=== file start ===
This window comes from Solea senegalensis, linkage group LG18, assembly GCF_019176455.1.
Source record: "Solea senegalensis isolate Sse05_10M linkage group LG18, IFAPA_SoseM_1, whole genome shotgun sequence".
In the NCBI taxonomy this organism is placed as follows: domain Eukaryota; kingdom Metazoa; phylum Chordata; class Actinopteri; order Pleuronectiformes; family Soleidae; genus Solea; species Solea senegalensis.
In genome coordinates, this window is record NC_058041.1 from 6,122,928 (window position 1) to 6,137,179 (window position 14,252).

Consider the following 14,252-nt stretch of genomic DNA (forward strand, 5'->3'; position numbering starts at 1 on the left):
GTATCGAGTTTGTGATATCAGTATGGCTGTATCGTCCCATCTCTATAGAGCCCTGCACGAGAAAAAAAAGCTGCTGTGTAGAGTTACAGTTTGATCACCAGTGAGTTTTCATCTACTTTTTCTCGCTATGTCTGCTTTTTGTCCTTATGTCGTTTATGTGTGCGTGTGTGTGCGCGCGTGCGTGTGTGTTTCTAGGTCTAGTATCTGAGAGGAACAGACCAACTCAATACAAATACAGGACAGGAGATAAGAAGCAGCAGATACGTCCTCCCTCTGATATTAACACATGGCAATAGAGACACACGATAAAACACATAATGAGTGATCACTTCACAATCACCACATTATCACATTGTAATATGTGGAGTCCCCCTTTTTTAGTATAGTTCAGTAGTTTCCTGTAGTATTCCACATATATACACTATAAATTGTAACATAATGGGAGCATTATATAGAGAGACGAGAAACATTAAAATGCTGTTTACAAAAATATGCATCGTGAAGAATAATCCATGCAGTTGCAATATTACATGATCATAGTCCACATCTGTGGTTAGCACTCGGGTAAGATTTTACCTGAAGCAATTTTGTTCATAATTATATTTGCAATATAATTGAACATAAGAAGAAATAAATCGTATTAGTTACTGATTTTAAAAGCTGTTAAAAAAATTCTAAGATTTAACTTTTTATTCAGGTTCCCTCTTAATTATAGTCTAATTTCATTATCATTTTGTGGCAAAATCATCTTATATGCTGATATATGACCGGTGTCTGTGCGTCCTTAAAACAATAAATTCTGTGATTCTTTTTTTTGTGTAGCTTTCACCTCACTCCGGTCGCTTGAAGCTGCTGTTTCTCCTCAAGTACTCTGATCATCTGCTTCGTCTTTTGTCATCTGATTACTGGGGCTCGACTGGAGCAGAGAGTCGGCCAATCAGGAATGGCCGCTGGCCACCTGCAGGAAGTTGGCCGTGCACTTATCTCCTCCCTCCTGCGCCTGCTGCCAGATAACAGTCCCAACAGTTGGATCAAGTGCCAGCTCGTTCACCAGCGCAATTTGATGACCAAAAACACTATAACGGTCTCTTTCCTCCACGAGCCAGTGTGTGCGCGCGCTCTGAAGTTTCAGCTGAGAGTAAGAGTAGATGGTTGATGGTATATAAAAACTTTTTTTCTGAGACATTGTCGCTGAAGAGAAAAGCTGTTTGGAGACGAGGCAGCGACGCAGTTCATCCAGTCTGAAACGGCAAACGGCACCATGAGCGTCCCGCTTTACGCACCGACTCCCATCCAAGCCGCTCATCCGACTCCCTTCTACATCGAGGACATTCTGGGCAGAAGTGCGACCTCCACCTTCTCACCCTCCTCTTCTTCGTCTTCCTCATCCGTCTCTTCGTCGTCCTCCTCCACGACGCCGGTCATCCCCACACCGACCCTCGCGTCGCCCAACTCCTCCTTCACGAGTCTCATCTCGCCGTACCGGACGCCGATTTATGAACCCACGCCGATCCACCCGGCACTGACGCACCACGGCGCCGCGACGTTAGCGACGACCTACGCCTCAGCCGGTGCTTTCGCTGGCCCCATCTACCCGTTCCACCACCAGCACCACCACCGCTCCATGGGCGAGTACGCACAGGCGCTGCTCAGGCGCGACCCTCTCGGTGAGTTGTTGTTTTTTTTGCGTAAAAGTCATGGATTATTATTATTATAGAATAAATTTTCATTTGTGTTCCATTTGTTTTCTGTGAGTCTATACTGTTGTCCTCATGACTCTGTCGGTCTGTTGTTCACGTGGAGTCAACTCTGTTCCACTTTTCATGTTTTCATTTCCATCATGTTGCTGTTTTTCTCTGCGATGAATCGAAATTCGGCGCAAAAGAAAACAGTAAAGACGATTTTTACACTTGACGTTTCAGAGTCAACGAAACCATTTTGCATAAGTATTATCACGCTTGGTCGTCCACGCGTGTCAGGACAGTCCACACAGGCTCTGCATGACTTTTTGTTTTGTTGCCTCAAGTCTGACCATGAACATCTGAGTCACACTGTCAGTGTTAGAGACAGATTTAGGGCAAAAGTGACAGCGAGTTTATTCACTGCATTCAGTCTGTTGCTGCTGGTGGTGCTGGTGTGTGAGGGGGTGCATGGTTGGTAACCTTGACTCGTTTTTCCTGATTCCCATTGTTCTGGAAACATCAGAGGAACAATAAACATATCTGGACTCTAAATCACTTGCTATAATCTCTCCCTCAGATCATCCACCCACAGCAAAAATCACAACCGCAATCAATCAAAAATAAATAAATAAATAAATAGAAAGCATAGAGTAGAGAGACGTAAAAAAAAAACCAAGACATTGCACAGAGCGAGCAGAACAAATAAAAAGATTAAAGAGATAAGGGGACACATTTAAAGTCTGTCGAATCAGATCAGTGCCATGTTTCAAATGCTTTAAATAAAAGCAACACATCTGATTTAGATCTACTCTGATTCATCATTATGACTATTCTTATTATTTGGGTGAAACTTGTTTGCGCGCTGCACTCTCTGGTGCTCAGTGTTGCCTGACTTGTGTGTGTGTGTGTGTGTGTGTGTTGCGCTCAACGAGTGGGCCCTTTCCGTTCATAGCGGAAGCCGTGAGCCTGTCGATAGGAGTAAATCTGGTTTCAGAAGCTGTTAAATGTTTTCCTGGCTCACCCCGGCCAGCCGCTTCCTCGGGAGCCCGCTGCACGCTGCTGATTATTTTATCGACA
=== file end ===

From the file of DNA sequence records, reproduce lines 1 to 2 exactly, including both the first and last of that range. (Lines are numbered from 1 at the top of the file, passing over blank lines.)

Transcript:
This window comes from Solea senegalensis, linkage group LG18, assembly GCF_019176455.1.
Source record: "Solea senegalensis isolate Sse05_10M linkage group LG18, IFAPA_SoseM_1, whole genome shotgun sequence".